November 22, 2023
Special Report
A project of the Jerusalem Center for Public Affairs
Israel's Global Embassy for National Security and Applied Diplomacy

In-Depth Issues:

Troops in Gaza during a Ceasefire: Dangers and Opportunities - Seth J. Frantzman (Jerusalem Post)
    A pause in fighting will give Hamas units a chance to regroup, reposition their forces, move weapons to the front, prepare ambushes, and set up explosives along roads where the IDF might advance.
    At the same time, the IDF can utilize the break to rotate troops, dig in, and get to know the areas it has taken from Hamas.
    The IDF can repair vehicles, improve defense positions and shelters, and increase the efficiency of logistics.
    In addition, troops will be able to rest while Israel prepares its own next steps.
    Hamas doesn't have the initiative. Israel's technological superiority will be employed during the ceasefire to prepare for the next phase.

Report: Hizbullah to Adhere to Israel-Hamas Ceasefire Deal - Ariel Oseran (i24News)
    A ceasefire deal recently approved by the Israeli government that would see the release of hostages from Hamas will also apply as a truce on the northern border with Lebanon, the Lebanese newspaper Nidaa al-Watan reported.

Israel Is Preparing for Another Month of War - Prof. Edward Luttwak (UnHerd)
    In past wars, Israeli offensives have been invariably swift, partly because UN ceasefires would be imposed as soon as they started winning.
    But in Gaza, that pace was the very first thing that the Israelis had to relinquish.
    The IDF has been forced to deal with tunnels, depending on Yahalom combat engineers, who have, in turn, relied on their ultra-low frequency radar sets to detect tunnels through sand and rock, and their specially trained dogs to guide them through the dark networks.
    It was always going to be impossible to find hostages or capture top Hamas leaders, since they were all taken into southern Gaza after the IDF's call for the northern sector to be evacuated.
    As a result, the war isn't even halfway done. Rockets are still being assembled and launched daily from the southern tunnels.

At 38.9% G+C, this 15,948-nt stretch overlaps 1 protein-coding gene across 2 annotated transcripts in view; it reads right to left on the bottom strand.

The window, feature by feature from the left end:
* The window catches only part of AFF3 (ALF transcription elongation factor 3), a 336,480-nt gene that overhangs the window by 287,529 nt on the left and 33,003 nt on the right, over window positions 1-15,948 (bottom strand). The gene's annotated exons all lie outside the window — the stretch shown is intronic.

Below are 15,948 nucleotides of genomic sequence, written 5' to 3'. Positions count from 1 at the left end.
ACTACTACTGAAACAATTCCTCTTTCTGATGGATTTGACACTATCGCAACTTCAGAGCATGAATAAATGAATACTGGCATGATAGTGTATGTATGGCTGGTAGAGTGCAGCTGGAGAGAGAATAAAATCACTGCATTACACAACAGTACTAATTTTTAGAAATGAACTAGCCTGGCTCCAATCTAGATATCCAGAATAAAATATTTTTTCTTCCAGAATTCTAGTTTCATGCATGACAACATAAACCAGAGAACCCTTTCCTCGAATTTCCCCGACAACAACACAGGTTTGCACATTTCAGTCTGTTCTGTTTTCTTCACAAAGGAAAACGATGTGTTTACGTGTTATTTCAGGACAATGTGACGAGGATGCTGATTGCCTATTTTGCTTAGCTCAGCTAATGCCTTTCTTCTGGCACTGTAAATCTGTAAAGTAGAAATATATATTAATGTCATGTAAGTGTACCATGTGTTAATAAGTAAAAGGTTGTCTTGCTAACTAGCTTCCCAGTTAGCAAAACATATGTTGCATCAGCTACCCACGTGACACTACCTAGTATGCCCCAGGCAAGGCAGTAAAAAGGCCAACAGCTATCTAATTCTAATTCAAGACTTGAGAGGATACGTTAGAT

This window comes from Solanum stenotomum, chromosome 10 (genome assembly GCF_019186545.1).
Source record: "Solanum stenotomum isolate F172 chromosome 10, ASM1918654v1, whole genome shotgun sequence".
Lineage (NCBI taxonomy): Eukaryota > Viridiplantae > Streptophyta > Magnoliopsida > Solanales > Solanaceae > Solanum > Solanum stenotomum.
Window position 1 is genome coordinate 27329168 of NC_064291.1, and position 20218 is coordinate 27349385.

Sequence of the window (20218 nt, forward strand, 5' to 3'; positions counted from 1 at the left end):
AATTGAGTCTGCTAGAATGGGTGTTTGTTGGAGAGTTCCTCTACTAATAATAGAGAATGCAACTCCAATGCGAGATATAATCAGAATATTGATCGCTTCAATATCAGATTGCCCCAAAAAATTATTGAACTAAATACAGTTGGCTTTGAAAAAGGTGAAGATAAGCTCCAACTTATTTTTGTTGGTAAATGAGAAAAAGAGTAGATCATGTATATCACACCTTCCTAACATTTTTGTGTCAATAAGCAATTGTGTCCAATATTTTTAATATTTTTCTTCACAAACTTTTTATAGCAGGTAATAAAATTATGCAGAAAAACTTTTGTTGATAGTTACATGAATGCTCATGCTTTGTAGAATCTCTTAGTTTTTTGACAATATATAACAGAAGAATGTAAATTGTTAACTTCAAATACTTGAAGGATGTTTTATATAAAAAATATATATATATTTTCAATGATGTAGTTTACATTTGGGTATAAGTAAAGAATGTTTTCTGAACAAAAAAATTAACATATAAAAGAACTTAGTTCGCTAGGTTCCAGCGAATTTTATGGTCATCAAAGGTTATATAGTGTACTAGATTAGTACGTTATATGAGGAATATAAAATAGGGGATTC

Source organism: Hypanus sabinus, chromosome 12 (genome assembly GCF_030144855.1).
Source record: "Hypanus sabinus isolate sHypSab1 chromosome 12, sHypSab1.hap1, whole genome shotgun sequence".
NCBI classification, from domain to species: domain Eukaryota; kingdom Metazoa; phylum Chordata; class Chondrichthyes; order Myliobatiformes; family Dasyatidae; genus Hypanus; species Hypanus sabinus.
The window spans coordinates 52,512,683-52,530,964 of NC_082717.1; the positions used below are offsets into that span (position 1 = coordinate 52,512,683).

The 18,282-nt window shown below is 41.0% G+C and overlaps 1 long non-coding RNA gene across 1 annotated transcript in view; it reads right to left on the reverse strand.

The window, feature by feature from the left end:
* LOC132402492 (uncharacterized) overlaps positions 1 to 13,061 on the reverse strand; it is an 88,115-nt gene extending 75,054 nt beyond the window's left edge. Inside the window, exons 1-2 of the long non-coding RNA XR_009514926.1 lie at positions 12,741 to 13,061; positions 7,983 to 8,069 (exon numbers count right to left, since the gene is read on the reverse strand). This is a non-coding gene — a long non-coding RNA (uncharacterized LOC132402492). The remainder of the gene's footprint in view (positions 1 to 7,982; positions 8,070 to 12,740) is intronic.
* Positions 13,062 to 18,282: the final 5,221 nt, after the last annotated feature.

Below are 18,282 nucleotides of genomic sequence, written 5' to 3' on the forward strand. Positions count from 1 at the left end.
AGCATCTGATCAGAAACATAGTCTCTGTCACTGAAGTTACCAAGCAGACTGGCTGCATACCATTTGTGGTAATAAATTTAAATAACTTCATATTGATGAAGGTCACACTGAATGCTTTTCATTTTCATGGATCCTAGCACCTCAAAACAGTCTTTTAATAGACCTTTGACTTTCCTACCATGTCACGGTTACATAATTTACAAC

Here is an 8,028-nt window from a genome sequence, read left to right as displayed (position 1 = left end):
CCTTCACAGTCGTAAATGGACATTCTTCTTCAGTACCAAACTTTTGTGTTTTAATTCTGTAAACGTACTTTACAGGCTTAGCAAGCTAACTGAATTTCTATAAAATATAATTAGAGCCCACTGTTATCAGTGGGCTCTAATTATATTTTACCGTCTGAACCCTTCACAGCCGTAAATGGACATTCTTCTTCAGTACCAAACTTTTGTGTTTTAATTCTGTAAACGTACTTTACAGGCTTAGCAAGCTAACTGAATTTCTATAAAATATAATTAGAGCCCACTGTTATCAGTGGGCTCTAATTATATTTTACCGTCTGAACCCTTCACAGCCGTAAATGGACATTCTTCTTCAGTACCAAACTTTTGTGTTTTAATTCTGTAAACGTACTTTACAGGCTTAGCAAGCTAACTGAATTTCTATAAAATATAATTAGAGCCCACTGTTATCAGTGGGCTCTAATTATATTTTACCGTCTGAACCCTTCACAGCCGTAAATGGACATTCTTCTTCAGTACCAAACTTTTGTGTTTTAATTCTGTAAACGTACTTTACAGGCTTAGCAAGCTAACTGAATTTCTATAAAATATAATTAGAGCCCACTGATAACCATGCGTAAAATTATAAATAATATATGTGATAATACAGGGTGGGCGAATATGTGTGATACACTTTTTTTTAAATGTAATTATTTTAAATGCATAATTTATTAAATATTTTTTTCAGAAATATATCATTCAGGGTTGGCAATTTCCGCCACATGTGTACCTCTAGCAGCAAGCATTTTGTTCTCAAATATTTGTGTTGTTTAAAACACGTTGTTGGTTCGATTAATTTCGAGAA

Yet the prudent methods that have enabled Israel's sweep in the northern sector with a minimum of casualties come at a high political price: they prolong the war.
    At least this time, the U.S. does not have to contend with European allies who oppose U.S. support for Israel, as in previous wars. Every European government that matters supports Israel, as does the EU.
    However, while Israel is preparing for another month of war, Biden and his team would like an end to the fighting yesterday.
    At least Israel and the U.S. agree on the things that matter. The U.S. accepts that Hamas, with its oppressive dictatorship over Gaza and declared genocidal policy, cannot be a negotiating partner and must be destroyed like ISIS.
    The writer is a contractual strategic consultant for the U.S. government.

Interrogations Break Open Hamas Strategy, Operations - Yonah Jeremy Bob (Jerusalem Post)
    The Israel Security Agency (ISA) has interrogated dozens of senior Hamas terrorists who participated in the Oct. 7 slaughter of Israelis.
    The information obtained often involves higher-value targets, such as top Hamas commanders or critical Hamas terror infrastructure.
    Some interrogations have led to fundamental changes in IDF attack plans, sometimes in real-time, after a deeper understanding of Hamas' defense plans.
    A large number of ISA retirees have returned to service during the war to help shoulder the wide number of tasks required in wartime.

International Media and the Hamas-Supporting Doctors of Shifa (David Collier)
    Hamas' finely tuned propaganda system is built upon decades of Western media naivety, alongside a collapse of media integrity.
    When Israel is the subject, it seems as though basic media reporting standards are completely set aside.

To Be an Israeli on October 7th - Sarai Shavit (Tablet)
    Early Saturday morning the sound of an alarm siren pierces the air. My husband and I, used to previous war events, get up quickly, collect the children and run to the safe room.
    The children wake up in a panic. My 8-year-old son tells me, "Mom, this is my sixth war, you know?"
    As the explosions go on and on in the sky, he asks me, "Mom, am I going to die?" To be an Israeli means having your child, under a missile attack, ask you if he is going to die.
    When the alarm stops, I tuck my children back into their beds, knowing that what happened to the people living near Gaza could have happened to anyone in the country. Even to me.

Israel at War: Daily Zoom Briefing
by Jerusalem Center Experts
View Daily Briefing at 4:00 p.m. (Israel), 9:00 a.m. (EST)